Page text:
Fate Therapeutics has begun 2023 with a big reset of its business. Having ended its collaboration with Johnson & Johnson, the cell therapy biotech has decided to slash its head count and stop multiple clinical development programs to stretch out its cash runway.
The update has multiple elements and will leave Fate looking distinctly different. First up, the end of that J&J deal. The Big Pharma paid Fate $50 million upfront, while also making a $50 million investment and putting $3 billion in milestones on the table, to create novel CAR NK and CAR T-cell product candidates in 2020. The partnership looked to be on track in the fourth quarter of 2022, when an IND application and exercising of a second commercial option triggered $13 million in milestone payments to Fate.
According to the biotech, J&J's R&D unit Janssen proposed continuing the collaboration and option agreement on revised terms and conditions. Fate turned down the proposal, triggering the winding down of the partnership and setting in motion a series of events, as Fate CEO Scott Wolchko, explained in a statement.
“We are disappointed that we were not able to align with Janssen on their proposal for continuation of our collaboration, where two product candidates targeting high-value, clinically-validated hematology antigens were set to enter clinical development in 2023,” Wolchko said. “As a consequence … we have prioritized our clinical programs and substantially reduced operating expenses, including taking the difficult and painful step of reducing our workforce, to ensure that we have a three-year cash runway.”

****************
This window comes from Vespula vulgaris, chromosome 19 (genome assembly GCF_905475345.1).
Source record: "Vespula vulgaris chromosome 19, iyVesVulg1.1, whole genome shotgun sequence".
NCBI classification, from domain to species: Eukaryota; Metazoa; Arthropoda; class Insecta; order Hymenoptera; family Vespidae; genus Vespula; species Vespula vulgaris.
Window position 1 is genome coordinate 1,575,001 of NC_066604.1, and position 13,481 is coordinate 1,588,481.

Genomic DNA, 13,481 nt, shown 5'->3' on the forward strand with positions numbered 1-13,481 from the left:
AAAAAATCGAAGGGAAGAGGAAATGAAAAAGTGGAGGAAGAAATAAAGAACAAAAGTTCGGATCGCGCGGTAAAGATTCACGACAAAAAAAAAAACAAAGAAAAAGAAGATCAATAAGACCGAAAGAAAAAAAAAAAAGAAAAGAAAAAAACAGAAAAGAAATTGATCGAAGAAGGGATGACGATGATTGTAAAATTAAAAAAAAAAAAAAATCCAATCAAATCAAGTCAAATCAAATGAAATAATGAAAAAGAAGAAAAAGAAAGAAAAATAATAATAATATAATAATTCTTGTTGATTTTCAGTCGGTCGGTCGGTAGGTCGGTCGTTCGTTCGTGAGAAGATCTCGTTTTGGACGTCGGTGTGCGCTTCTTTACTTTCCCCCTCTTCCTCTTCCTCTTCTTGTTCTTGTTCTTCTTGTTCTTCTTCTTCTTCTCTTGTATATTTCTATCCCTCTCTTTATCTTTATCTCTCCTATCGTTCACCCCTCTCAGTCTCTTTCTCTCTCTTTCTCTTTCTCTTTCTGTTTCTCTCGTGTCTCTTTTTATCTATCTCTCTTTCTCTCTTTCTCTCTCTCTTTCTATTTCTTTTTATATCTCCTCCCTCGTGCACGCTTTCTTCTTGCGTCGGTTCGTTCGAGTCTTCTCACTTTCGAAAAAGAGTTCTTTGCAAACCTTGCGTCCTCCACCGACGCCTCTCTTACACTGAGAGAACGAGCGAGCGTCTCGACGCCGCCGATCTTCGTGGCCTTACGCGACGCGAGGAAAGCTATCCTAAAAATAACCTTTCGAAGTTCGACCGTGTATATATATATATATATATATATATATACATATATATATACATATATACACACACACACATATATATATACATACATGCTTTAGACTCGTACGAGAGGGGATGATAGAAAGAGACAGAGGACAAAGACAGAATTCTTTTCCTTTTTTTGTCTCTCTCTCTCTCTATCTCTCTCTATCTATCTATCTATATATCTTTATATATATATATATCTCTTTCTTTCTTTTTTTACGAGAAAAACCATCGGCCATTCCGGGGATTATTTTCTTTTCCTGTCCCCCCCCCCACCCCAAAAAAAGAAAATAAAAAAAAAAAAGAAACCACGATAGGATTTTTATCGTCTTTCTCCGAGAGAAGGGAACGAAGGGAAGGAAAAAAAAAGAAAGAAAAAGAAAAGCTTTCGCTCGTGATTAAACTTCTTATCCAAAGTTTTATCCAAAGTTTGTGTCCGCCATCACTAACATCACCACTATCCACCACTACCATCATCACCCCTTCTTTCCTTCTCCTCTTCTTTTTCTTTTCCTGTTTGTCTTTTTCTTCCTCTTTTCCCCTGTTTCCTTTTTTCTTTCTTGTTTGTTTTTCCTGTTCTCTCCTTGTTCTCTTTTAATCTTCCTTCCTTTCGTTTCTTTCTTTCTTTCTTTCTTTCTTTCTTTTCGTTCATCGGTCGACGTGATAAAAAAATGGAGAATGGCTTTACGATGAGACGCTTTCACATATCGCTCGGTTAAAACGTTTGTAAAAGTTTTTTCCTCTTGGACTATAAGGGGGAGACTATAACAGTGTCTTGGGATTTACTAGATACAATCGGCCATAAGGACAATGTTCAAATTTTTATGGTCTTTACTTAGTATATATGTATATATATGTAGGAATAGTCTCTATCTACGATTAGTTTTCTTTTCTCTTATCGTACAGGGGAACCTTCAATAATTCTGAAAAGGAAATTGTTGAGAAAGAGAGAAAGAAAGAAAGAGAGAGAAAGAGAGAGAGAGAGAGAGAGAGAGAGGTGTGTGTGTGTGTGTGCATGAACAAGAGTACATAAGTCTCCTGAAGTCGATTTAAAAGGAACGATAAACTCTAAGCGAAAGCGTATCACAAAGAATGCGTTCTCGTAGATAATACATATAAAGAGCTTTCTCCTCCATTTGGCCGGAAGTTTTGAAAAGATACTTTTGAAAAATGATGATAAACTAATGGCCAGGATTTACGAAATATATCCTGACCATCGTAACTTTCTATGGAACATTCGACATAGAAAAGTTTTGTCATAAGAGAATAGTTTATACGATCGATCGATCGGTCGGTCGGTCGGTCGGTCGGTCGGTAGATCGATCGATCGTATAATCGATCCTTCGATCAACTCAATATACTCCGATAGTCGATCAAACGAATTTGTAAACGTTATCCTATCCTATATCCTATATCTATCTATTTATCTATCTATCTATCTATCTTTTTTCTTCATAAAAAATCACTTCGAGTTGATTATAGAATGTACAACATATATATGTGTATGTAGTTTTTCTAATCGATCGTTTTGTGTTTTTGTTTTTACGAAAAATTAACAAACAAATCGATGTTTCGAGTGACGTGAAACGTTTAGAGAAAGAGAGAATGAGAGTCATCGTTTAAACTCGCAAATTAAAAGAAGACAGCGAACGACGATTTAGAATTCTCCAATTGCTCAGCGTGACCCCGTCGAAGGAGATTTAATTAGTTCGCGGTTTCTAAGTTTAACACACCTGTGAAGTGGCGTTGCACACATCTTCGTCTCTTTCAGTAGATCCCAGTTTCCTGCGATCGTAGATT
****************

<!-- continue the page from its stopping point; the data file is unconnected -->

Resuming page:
The prioritization of clinical programs goes well beyond minor pipeline pruning. Fate is stopping its FT516, FT596, FT538 and FT536 NK cell programs. The candidates formed the core of Fate’s clinical cell therapy pipeline. The changes represent a retreat from efforts to develop the cell therapies in indications including acute myeloid leukemia, B-cell lymphoma and solid tumors.
Under the new R&D strategy, Fate is prioritizing a CD19-targeted CAR NK cell program for blood cancers and severe autoimmune disorders, plus its FT576 CAR NK cell program for multiple myeloma, its FT819 CAR T-cell program for B-cell lymphoma and its Ono Pharmaceutical-allied FT825 CAR T-cell program for solid tumors.
Fate’s employees are bearing the brunt of the rethink. The biotech ended 2021 with 449 employees, a figure that reportedly rose to 545 last year. After the restructuring, Fate will employ 220 people. Mark Plavsic, Ph.D., the chief technical officer at Fate, is the most high-profile victim of the restructuring. Fate expects Plavsic to leave in March and to complete the head count reduction in the first quarter.
The changes are intended to buy Fate more time. The company ended the fourth quarter with the sizable sum of $475 million to its name. But with management wanting to maintain a three-year cash runway amid a tough funding environment, Fate has initiated mass layoffs to ensure it has the money to keep going through 2025.